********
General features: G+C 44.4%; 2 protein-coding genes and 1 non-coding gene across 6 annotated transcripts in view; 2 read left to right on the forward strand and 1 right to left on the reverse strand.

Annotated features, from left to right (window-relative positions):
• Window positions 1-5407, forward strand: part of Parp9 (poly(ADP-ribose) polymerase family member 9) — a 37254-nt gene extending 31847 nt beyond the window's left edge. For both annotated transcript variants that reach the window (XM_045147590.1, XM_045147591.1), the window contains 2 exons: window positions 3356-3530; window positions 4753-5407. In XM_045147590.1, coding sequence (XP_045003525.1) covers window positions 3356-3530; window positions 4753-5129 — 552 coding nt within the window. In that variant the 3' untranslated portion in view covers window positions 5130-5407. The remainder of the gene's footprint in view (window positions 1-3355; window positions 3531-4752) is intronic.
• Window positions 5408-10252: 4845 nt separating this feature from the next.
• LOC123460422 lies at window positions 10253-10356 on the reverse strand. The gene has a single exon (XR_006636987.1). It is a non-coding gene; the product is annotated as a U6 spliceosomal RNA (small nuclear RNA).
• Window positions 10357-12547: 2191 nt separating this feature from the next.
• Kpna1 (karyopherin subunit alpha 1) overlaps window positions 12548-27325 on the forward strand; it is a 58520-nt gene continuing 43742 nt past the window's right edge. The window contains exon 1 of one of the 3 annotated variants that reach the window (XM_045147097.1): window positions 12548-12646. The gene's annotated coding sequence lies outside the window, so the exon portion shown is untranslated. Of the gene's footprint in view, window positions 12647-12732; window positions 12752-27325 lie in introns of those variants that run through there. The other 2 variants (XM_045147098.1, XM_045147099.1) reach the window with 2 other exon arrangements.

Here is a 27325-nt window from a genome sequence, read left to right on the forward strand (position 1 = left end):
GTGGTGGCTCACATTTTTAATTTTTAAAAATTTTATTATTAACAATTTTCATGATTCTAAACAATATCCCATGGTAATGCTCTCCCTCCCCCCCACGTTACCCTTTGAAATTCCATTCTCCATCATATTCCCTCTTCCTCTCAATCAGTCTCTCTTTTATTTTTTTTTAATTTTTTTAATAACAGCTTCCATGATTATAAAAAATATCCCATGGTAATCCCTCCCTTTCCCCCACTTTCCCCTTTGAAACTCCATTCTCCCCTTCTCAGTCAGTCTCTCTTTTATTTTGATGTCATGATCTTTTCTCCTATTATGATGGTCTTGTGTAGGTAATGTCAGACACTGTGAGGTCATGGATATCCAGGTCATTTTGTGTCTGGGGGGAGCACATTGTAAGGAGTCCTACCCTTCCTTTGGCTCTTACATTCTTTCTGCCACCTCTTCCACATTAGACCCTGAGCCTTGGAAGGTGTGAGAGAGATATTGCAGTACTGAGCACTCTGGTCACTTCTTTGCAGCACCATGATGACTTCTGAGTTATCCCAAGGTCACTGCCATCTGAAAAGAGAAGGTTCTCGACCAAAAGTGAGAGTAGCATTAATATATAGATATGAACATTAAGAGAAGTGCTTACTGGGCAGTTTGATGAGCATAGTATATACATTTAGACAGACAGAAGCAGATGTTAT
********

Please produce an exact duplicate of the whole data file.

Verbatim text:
General features: G+C 44.4%; 2 protein-coding genes and 1 non-coding gene across 6 annotated transcripts in view; 2 read left to right on the forward strand and 1 right to left on the reverse strand.

Annotated features, from left to right (window-relative positions):
• Window positions 1-5407, forward strand: part of Parp9 (poly(ADP-ribose) polymerase family member 9) — a 37254-nt gene extending 31847 nt beyond the window's left edge. For both annotated transcript variants that reach the window (XM_045147590.1, XM_045147591.1), the window contains 2 exons: window positions 3356-3530; window positions 4753-5407. In XM_045147590.1, coding sequence (XP_045003525.1) covers window positions 3356-3530; window positions 4753-5129 — 552 coding nt within the window. In that variant the 3' untranslated portion in view covers window positions 5130-5407. The remainder of the gene's footprint in view (window positions 1-3355; window positions 3531-4752) is intronic.
• Window positions 5408-10252: 4845 nt separating this feature from the next.
• LOC123460422 lies at window positions 10253-10356 on the reverse strand. The gene has a single exon (XR_006636987.1). It is a non-coding gene; the product is annotated as a U6 spliceosomal RNA (small nuclear RNA).
• Window positions 10357-12547: 2191 nt separating this feature from the next.
• Kpna1 (karyopherin subunit alpha 1) overlaps window positions 12548-27325 on the forward strand; it is a 58520-nt gene continuing 43742 nt past the window's right edge. The window contains exon 1 of one of the 3 annotated variants that reach the window (XM_045147097.1): window positions 12548-12646. The gene's annotated coding sequence lies outside the window, so the exon portion shown is untranslated. Of the gene's footprint in view, window positions 12647-12732; window positions 12752-27325 lie in introns of those variants that run through there. The other 2 variants (XM_045147098.1, XM_045147099.1) reach the window with 2 other exon arrangements.

Here is a 27325-nt window from a genome sequence, read left to right on the forward strand (position 1 = left end):
GTGGTGGCTCACATTTTTAATTTTTAAAAATTTTATTATTAACAATTTTCATGATTCTAAACAATATCCCATGGTAATGCTCTCCCTCCCCCCCACGTTACCCTTTGAAATTCCATTCTCCATCATATTCCCTCTTCCTCTCAATCAGTCTCTCTTTTATTTTTTTTTAATTTTTTTAATAACAGCTTCCATGATTATAAAAAATATCCCATGGTAATCCCTCCCTTTCCCCCACTTTCCCCTTTGAAACTCCATTCTCCCCTTCTCAGTCAGTCTCTCTTTTATTTTGATGTCATGATCTTTTCTCCTATTATGATGGTCTTGTGTAGGTAATGTCAGACACTGTGAGGTCATGGATATCCAGGTCATTTTGTGTCTGGGGGGAGCACATTGTAAGGAGTCCTACCCTTCCTTTGGCTCTTACATTCTTTCTGCCACCTCTTCCACATTAGACCCTGAGCCTTGGAAGGTGTGAGAGAGATATTGCAGTACTGAGCACTCTGGTCACTTCTTTGCAGCACCATGATGACTTCTGAGTTATCCCAAGGTCACTGCCATCTGAAAAGAGAAGGTTCTCGACCAAAAGTGAGAGTAGCATTAATATATAGATATGAACATTAAGAGAAGTGCTTACTGGGCAGTTTGATGAGCATAGTATATACATTTAGACAGACAGAAGCAGATGTTAT